Most people don’t think of tulip foliage as a color display, but once I saw colors in the early stages of tulips, I got on a roll looking for tulip foliage with pink and red in it. I remembered the pink-edged foliage of the Fosteriana Sweetheart, which I’d noticed and photographed last spring.
And now I’d started looking, I saw foliage with pink-edges, white edges, and deep-red-streaks peeking out of the catalogue pictures of several fosterianas.
I finally got it: reds and pinks on tulip foliage are not unusual. Greggii tulips are known for their striped and mottled foliage; the stripes are usually some form of cream and deep purple-red. kaufmannia tulips are famous for their mottled foliage, too. Fosterianas other than ‘Sweetheart’ have color in their foliage, too. Colored tulip foliage is all over.
But tulip foliage doesn’t have to be colorful to delight. The broad leaves become a shadow catchment
with the show changing throughout the day.
Those of you who are extra-sensitive might want to skip the next picture: it’s an illustration of what happens when you don’t deer-protect your foliage; the emerging flower bud and stalk gets chomped, leaving only foliage behind to feed the bulb for another year, when, if all goes well, it will flower again..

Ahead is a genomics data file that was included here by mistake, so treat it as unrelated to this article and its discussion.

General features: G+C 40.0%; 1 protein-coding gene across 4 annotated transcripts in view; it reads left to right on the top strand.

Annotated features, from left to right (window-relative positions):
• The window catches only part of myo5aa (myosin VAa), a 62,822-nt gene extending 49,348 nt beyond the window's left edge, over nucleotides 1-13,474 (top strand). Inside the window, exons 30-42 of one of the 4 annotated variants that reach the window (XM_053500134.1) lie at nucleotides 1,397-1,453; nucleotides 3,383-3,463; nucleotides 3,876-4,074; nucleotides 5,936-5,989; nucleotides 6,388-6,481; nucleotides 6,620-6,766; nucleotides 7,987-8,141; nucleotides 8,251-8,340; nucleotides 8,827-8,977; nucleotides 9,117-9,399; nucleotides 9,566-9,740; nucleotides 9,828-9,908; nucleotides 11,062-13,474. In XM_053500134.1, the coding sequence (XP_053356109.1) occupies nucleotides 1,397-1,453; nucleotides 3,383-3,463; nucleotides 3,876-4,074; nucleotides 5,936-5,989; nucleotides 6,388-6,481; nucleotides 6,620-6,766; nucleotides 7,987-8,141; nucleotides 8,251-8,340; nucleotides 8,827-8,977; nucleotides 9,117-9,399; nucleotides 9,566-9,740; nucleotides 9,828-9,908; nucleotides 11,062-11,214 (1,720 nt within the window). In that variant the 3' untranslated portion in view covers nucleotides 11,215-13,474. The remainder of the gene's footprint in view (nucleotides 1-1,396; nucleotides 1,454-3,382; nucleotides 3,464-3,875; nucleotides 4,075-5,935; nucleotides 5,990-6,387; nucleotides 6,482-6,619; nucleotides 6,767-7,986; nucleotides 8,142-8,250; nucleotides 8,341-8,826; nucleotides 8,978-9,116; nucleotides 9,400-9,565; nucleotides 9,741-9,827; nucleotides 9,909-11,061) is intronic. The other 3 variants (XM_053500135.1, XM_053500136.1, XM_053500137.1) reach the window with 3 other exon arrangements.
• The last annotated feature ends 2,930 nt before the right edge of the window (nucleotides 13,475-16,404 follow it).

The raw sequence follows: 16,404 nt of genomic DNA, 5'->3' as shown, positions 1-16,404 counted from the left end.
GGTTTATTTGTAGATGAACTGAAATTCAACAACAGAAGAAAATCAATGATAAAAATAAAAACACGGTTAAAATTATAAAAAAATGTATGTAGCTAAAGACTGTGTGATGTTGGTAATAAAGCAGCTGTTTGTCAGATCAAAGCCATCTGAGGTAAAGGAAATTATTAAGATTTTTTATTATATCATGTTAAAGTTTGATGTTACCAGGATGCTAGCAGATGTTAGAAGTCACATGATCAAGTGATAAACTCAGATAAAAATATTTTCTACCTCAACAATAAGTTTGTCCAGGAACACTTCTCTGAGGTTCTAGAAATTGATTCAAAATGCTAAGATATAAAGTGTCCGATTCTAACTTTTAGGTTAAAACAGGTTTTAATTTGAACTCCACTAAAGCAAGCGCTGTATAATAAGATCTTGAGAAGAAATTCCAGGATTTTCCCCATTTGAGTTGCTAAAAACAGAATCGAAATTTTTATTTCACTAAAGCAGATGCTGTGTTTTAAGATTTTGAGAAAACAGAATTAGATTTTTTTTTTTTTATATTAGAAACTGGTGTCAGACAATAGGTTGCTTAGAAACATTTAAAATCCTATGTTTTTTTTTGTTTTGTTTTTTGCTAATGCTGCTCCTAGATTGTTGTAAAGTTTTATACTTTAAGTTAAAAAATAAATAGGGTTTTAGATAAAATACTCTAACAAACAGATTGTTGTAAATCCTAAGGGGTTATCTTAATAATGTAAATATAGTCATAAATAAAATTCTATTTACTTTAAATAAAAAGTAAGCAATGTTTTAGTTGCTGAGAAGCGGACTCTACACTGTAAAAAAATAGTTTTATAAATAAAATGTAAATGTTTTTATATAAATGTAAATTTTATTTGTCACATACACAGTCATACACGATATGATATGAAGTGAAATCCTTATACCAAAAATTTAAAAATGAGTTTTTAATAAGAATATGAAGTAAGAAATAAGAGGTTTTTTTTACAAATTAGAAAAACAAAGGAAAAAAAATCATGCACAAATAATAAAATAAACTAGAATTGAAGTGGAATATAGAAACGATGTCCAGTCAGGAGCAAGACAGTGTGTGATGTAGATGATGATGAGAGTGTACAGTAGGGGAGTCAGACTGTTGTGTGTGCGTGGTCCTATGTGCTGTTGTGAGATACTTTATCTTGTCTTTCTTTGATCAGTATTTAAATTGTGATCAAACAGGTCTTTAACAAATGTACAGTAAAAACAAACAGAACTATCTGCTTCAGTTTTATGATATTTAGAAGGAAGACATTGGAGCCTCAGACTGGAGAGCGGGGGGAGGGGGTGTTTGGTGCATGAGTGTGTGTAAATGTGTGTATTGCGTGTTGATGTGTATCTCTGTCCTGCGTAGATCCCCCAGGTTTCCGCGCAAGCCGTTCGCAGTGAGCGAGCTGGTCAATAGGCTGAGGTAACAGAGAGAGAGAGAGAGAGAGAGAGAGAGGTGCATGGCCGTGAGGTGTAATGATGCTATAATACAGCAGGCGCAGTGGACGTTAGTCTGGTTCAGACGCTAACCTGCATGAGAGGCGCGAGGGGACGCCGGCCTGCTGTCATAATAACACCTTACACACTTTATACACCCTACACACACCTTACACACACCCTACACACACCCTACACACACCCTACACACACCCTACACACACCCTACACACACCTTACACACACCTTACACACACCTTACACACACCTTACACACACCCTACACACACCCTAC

To cheer us up from this moment of mortality, there’s the wiggly aspect of tulip foliage. I’m not quite sure what makes this happen; I don’t know if it’s related to the kind of tulip, the temperature at certain times of growth, or what. Here is a sea of ‘Apricot Beauty’ and ‘Dreaming Maid’ foliage, in varying degrees of wiggiliness.
Apricot Beauty seems to specialize in wiggily: this is an example of where foliage snared my eye more than flowers:
If the snow comes late, tulip foliage makes wiggily green waves on the white:
This spring, try keeping an eye on all tulips have to offer, right from the first sprout. That way you can prolong garden pleasure without extra work: just put your attention in the right place.
I’ll be writing about one way to preserve tulip foliage from pests soon – but before that, we’re going to have another letter from Sylvia, about a different kind of foliage plant.